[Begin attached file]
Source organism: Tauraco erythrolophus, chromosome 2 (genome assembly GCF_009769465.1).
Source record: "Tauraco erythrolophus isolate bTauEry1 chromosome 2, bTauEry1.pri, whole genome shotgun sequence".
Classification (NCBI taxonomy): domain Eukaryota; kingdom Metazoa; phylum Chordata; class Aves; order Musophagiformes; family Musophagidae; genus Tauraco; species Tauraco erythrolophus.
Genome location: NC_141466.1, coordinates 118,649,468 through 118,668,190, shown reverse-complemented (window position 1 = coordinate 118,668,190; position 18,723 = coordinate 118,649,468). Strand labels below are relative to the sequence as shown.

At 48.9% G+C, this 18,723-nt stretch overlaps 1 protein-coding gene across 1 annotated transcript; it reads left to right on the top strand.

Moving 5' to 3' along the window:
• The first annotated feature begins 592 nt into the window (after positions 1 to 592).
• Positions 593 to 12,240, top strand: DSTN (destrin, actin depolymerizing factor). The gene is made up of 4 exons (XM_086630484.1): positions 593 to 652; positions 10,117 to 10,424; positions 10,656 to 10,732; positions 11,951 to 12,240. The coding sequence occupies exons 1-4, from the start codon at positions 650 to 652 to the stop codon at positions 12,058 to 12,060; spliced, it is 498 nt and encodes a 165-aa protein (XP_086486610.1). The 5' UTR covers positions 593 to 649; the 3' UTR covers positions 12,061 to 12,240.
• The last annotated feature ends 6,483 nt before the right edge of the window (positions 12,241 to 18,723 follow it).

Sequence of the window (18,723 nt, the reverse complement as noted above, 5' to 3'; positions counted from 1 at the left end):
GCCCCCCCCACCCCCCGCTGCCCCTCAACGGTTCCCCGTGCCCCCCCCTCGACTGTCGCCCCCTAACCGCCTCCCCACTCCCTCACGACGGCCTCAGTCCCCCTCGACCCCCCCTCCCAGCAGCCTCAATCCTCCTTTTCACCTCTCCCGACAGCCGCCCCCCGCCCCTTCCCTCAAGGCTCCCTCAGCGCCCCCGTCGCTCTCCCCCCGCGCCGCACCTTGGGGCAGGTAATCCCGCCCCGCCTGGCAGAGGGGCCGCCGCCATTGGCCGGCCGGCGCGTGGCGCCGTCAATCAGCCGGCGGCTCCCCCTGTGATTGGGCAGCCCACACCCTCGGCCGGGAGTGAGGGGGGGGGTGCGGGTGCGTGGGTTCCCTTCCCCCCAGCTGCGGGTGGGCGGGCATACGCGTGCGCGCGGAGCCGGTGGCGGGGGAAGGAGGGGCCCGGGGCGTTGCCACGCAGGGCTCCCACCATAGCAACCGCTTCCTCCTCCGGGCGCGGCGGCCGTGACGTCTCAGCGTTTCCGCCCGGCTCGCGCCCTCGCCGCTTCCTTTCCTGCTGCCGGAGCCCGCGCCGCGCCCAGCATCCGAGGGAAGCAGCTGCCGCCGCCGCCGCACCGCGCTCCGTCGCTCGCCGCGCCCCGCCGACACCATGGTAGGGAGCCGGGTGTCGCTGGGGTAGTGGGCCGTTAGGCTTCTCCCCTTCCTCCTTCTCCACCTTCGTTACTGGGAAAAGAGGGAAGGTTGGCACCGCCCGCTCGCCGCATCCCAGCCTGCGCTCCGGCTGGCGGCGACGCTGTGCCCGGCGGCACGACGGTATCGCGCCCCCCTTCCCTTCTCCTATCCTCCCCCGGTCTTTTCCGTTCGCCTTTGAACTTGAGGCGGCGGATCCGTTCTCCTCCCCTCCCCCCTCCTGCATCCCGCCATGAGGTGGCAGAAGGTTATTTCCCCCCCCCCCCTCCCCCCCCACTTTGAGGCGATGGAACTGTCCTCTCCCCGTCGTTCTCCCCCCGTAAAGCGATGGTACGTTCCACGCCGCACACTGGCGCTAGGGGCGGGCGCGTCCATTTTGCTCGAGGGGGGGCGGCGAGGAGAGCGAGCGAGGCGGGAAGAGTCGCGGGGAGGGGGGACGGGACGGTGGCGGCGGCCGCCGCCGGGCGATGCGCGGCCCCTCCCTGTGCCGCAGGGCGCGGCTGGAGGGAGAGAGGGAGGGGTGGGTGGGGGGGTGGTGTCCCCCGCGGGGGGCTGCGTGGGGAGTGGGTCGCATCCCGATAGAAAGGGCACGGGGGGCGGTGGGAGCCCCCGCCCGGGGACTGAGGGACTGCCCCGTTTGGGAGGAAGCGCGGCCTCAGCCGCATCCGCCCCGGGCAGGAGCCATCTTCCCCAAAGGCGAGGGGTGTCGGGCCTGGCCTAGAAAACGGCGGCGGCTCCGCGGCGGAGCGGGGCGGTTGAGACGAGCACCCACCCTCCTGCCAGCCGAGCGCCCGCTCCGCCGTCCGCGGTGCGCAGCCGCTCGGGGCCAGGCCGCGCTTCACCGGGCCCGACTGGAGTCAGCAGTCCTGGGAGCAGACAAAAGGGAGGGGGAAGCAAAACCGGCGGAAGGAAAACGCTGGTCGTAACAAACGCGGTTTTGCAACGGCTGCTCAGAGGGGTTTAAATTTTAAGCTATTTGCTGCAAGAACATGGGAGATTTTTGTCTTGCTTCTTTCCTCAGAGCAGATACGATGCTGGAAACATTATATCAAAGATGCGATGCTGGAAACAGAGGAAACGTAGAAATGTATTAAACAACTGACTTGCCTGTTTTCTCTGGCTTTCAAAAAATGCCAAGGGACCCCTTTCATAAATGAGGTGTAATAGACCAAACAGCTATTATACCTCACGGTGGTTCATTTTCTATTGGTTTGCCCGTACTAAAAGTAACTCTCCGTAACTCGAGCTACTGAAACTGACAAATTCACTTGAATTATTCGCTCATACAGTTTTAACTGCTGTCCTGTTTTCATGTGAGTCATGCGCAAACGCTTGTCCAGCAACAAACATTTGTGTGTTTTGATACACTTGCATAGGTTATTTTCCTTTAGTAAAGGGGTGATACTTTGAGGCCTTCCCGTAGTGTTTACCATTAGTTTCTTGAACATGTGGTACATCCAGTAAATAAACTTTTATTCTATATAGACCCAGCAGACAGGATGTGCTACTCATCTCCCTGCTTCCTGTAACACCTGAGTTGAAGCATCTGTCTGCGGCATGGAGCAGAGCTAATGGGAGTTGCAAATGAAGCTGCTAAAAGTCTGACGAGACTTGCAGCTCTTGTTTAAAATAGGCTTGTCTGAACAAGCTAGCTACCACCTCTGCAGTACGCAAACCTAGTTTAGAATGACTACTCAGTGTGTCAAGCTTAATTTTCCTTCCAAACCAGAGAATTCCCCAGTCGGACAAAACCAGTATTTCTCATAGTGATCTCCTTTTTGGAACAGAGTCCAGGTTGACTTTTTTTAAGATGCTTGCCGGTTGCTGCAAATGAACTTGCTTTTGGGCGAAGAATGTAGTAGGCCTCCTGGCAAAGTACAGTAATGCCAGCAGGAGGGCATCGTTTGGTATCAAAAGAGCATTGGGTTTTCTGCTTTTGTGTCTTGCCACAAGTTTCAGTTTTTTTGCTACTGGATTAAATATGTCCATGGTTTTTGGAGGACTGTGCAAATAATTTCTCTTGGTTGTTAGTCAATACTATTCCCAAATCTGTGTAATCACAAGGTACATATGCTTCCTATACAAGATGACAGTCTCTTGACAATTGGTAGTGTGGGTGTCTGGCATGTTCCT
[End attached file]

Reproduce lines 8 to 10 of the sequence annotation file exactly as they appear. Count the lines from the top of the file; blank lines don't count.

• Positions 593 to 12,240, top strand: DSTN (destrin, actin depolymerizing factor). The gene is made up of 4 exons (XM_086630484.1): positions 593 to 652; positions 10,117 to 10,424; positions 10,656 to 10,732; positions 11,951 to 12,240. The coding sequence occupies exons 1-4, from the start codon at positions 650 to 652 to the stop codon at positions 12,058 to 12,060; spliced, it is 498 nt and encodes a 165-aa protein (XP_086486610.1). The 5' UTR covers positions 593 to 649; the 3' UTR covers positions 12,061 to 12,240.
• The last annotated feature ends 6,483 nt before the right edge of the window (positions 12,241 to 18,723 follow it).

Sequence of the window (18,723 nt, the reverse complement as noted above, 5' to 3'; positions counted from 1 at the left end):